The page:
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The Prelude to Modern Philosophy

Modern philosophy is an outgrowth of the spirit and work of Roger Bacon, John Duns Scotus, and William of Ockham. These men claimed that philosophy should be a free and independent inquiry concerning truth and life.

All modern philosophy is in quest for the meaning of nature and experience. It rejects the authority of tradition and works independently of ecclesiastical dogmas and religious beliefs.

The Catholic Theory Of The State

The Scholastics had presented a theory of the State which defined the temporal power of the hierarchy and subordinated the State to the Church. They made theology supreme and declared that the purpose of all government is human welfare. The Church is the representative of God on earth and all matters of State are subservient to the Church. Politics, like philosophy, is therefore the handmaid of theology.

Opposition To The Catholic Theory Of The State

The papacy declined in power and prestige and many Catholic writers gradually forsook the Catholic idea. The Renaissance and the Protestant Reformation laid the foundation for new thought and the new political theories of modern history.

The most radical attack on the Catholic theory came from Niccolo Machiavelli (1469-1527), an Italian diplomat and Secretary of the Chancellery of the Council of Ten at Florence. Machiavelli opposed the political corruption of the Roman Curia and the Italian Government. He claimed that the united, independent, and sovereign Italian nation must be free from the domination of the Church in politics, science, and religion.

Christianity was considered too passive; the old Roman religion was preferred. The best form of government was republican. In times of corruption (as witnessed in his day), Machiavelli thought that absolute despotism is needed to realize the ideal of a strong and independent State, hence his argument in his famous work The Prince (1515). Machiavelli abhorred existing anarchy and corruption seen in the secular and ecclesiastical politics of his time. He saw no way out of the disorder except by force.

New Political Theories Begin To Appear

During the modern period, the popular sovereignty of the Ruler takes form and natural law was commending natural rights. Hugo Grotius (1583-1645) and some others accepted the theory of absolutism, which led to Thomas Hobbes' doctrine of absolutism and to John Locke's and Rousseau's democracy.

The doctrine of social contract appeared and was represented by Jean Bodin (1530-1596); the social contract being committed to the ruler or sovereign. The notion is growing that the State rests on reason and human nature and the State is a natural institution. The idea of the sovereignty of the people was taking root, but absolutism (theoretical unlimited power of the ruler) persisted until the eighteenth century. Eventually the theories of Locke (England) and Rousseau (France) resulted in movements for constitutional monarchies or democracies.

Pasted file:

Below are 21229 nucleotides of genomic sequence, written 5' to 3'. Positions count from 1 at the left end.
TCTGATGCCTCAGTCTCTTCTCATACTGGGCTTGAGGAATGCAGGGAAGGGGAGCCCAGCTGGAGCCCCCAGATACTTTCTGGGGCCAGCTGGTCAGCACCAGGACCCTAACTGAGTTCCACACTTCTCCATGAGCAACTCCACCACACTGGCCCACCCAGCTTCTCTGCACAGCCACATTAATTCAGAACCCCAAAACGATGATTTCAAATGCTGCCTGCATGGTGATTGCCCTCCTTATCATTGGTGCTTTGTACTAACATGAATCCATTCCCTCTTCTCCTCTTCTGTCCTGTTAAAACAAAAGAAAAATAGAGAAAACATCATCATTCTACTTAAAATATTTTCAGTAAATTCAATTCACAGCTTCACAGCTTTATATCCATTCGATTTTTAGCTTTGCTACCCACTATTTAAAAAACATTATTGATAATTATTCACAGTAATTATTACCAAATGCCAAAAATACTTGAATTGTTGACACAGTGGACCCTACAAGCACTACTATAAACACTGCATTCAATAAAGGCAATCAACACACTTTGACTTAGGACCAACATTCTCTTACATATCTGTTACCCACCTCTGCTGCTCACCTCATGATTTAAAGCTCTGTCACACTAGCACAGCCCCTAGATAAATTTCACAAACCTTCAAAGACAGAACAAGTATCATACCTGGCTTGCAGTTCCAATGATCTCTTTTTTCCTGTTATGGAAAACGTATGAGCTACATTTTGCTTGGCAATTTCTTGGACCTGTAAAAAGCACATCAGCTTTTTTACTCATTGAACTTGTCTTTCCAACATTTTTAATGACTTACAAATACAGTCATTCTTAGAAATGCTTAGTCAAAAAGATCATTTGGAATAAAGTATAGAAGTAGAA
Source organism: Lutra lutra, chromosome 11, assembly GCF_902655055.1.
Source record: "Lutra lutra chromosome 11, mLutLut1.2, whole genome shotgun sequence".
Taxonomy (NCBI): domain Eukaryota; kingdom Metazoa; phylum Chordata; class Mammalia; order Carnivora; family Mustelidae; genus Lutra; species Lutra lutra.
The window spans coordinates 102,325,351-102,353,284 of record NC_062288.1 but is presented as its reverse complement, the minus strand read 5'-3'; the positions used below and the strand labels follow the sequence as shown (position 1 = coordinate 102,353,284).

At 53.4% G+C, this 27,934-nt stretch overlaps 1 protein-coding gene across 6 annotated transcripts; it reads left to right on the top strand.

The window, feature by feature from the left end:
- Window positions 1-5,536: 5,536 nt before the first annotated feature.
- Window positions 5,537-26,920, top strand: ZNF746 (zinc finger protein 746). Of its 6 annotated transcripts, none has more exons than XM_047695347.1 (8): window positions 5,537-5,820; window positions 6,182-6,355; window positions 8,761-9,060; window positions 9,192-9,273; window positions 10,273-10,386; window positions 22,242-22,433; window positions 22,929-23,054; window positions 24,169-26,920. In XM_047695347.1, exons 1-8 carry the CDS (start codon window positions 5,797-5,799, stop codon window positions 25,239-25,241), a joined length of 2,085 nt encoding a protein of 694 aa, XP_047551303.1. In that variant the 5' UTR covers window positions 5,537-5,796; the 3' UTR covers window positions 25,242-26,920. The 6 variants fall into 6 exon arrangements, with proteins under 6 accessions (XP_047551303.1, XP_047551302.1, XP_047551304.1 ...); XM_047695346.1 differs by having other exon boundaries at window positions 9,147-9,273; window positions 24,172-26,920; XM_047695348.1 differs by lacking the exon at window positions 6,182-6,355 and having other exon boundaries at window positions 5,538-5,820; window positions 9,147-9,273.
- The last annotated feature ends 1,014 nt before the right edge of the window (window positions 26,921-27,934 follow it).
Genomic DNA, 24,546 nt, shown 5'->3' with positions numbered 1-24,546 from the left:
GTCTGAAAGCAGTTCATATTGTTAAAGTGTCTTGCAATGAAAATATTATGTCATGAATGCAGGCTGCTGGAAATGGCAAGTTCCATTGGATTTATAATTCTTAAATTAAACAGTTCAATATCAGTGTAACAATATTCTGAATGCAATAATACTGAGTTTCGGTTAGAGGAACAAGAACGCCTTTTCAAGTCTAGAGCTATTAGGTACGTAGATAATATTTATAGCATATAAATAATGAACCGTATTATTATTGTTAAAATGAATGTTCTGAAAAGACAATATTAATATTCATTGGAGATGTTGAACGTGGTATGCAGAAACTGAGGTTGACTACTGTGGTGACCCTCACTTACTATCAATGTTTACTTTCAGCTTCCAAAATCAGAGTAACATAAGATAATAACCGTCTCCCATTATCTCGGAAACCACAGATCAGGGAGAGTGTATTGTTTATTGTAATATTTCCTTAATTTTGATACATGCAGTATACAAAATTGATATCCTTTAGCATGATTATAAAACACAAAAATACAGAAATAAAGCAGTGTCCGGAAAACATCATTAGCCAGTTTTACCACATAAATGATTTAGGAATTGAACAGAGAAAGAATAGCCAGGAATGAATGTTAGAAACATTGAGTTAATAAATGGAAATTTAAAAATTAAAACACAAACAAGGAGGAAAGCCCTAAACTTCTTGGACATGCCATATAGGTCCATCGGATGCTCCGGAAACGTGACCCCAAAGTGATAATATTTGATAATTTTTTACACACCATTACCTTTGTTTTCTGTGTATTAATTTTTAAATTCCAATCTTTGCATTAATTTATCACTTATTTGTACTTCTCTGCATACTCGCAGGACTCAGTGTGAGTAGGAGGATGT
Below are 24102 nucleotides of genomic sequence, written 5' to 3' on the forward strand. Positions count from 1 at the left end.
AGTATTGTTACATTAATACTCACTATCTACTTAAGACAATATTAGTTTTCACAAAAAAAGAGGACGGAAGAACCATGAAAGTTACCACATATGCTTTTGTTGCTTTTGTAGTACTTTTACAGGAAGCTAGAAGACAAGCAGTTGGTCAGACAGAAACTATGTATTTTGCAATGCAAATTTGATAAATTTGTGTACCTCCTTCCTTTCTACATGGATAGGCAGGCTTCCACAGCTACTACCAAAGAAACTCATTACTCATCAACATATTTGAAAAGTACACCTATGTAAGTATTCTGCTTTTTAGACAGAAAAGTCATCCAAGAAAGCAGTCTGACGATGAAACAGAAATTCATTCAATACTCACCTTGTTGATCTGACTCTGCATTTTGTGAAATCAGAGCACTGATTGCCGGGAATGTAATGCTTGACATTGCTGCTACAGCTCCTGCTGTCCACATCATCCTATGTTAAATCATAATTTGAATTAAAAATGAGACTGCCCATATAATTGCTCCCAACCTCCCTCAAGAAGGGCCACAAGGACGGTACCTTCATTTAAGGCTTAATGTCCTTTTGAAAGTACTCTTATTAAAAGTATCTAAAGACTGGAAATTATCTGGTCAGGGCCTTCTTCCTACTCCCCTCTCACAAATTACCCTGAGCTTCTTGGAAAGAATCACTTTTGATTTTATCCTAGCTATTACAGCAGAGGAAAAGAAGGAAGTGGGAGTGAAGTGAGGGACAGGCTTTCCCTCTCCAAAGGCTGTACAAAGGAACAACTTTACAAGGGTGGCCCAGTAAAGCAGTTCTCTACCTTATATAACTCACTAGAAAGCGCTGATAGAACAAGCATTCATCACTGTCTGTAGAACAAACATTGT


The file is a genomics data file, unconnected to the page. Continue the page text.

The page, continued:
The Renaissance and Reformation

The Renaissance and Reformation created new thinking. The Italian Renaissance rebelled against authority and Scholasticism. The German Reformation turned attention to the Bible and the protest of heart and faith against ecclesiastical mechanization.

The German Reformation opposed a barren Scholasticism and offered a revived and rejuvenated evangelical Christianity. It fostered critical reflection and the tolerance of the scientific spirit, and thus opposed absolutism and ecclesiastical authority. A few fanatical religious sects grew during this period. A new Scholastic Theology was in the making through Philip Melanchthon (co-partner with Martin Luther in the German Reformation) and it recognized the foundation of Aristotle.

Other reformers (such as John Calvin) return to Augustine and mysticism, while others (for instance, Zwingli) follow Neo-Platonism. In the seventeenth century mysticism finds a strong voice in Jacob Boehme (1575-1642) in his work Aurora. A new philosophy of religion, built on natural rather than supernatural metaphysics, appears through Herbert of Cherbury (1583-1648).

The New Humanism

The new Humanism turned to ancient philosophy, literature, and art. Skepticism found an able advocate in Michel de Montaigne (1533-1592). Despairing reason he urges a return to uncorrupted nature and revelation. Skepticism kept alive the spirit of inquiry and fostered the growth of modern science.

Reason became the authority in science and philosophy. The idea of the individual was born and paternalism was opposed. Human reason was made the highest authority in the pursuit of knowledge based on the sciences of external nature. But the basic doctrines of Christianity are still accepted by the great modern philosophers: Bacon, Descartes, Locke, Berkeley, and Leibnitz.

Adapted from the book: "Modern Philosophy"

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